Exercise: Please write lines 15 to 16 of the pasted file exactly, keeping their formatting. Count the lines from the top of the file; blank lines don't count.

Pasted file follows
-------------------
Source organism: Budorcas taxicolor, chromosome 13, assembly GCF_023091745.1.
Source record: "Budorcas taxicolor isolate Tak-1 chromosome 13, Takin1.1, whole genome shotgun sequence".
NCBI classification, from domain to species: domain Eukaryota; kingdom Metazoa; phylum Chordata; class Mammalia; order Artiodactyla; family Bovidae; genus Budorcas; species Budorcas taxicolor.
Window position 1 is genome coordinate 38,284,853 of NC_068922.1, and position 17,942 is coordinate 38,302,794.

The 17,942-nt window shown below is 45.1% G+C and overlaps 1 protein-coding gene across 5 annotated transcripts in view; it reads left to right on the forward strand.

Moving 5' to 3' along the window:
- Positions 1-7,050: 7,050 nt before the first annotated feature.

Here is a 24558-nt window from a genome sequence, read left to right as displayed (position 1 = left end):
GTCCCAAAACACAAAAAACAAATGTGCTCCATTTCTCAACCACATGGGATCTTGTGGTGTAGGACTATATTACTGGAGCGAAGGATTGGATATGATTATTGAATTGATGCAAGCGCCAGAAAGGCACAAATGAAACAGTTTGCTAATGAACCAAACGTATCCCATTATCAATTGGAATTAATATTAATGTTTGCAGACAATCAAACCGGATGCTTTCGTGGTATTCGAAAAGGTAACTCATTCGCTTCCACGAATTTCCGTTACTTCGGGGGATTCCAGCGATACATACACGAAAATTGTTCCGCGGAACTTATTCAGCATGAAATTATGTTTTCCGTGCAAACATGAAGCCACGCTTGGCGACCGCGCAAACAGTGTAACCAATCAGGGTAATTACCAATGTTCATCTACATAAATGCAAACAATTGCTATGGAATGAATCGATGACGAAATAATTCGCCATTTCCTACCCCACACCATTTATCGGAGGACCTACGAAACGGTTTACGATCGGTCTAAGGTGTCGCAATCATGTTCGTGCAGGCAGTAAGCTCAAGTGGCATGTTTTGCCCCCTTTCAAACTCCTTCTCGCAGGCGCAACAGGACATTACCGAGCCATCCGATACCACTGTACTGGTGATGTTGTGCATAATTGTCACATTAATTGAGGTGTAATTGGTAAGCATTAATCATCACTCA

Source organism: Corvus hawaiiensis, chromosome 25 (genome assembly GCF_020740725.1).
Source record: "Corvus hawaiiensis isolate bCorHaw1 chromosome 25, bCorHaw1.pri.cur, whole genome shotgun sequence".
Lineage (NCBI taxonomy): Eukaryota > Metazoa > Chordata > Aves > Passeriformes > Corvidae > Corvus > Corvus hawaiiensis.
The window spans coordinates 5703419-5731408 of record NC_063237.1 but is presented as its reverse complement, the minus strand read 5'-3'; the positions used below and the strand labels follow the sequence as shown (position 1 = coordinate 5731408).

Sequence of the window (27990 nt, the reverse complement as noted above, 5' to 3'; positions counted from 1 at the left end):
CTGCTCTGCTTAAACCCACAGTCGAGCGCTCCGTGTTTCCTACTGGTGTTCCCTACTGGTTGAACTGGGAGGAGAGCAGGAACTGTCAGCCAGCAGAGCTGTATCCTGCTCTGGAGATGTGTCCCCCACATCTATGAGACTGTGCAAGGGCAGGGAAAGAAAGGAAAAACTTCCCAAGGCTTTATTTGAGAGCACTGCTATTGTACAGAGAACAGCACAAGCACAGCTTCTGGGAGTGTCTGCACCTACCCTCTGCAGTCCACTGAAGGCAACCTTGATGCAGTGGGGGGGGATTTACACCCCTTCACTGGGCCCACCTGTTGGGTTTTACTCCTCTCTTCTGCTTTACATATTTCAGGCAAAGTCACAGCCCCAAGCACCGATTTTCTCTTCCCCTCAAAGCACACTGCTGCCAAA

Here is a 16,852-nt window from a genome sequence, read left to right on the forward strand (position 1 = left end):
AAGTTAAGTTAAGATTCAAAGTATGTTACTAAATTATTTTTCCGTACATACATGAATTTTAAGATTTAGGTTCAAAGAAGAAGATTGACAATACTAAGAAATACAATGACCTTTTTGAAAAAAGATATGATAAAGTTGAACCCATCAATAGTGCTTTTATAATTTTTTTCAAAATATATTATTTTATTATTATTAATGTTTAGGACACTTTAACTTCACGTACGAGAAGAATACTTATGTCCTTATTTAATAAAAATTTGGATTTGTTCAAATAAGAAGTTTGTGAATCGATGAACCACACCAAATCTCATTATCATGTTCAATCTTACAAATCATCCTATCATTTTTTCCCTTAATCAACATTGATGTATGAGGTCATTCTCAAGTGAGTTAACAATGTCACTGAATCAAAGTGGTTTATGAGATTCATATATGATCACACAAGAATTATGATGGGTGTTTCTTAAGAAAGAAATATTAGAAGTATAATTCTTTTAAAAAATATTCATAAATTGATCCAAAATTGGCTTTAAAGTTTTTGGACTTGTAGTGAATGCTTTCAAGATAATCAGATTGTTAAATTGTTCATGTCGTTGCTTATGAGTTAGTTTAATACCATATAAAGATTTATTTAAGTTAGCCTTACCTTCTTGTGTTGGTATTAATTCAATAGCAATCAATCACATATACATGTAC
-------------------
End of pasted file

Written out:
CTGCTCTGCTTAAACCCACAGTCGAGCGCTCCGTGTTTCCTACTGGTGTTCCCTACTGGTTGAACTGGGAGGAGAGCAGGAACTGTCAGCCAGCAGAGCTGTATCCTGCTCTGGAGATGTGTCCCCCACATCTATGAGACTGTGCAAGGGCAGGGAAAGAAAGGAAAAACTTCCCAAGGCTTTATTTGAGAGCACTGCTATTGTACAGAGAACAGCACAAGCACAGCTTCTGGGAGTGTCTGCACCTACCCTCTGCAGTCCACTGAAGGCAACCTTGATGCAGTGGGGGGGGATTTACACCCCTTCACTGGGCCCACCTGTTGGGTTTTACTCCTCTCTTCTGCTTTACATATTTCAGGCAAAGTCACAGCCCCAAGCACCGATTTTCTCTTCCCCTCAAAGCACACTGCTGCCAAA

Here is a 16,852-nt window from a genome sequence, read left to right on the forward strand (position 1 = left end):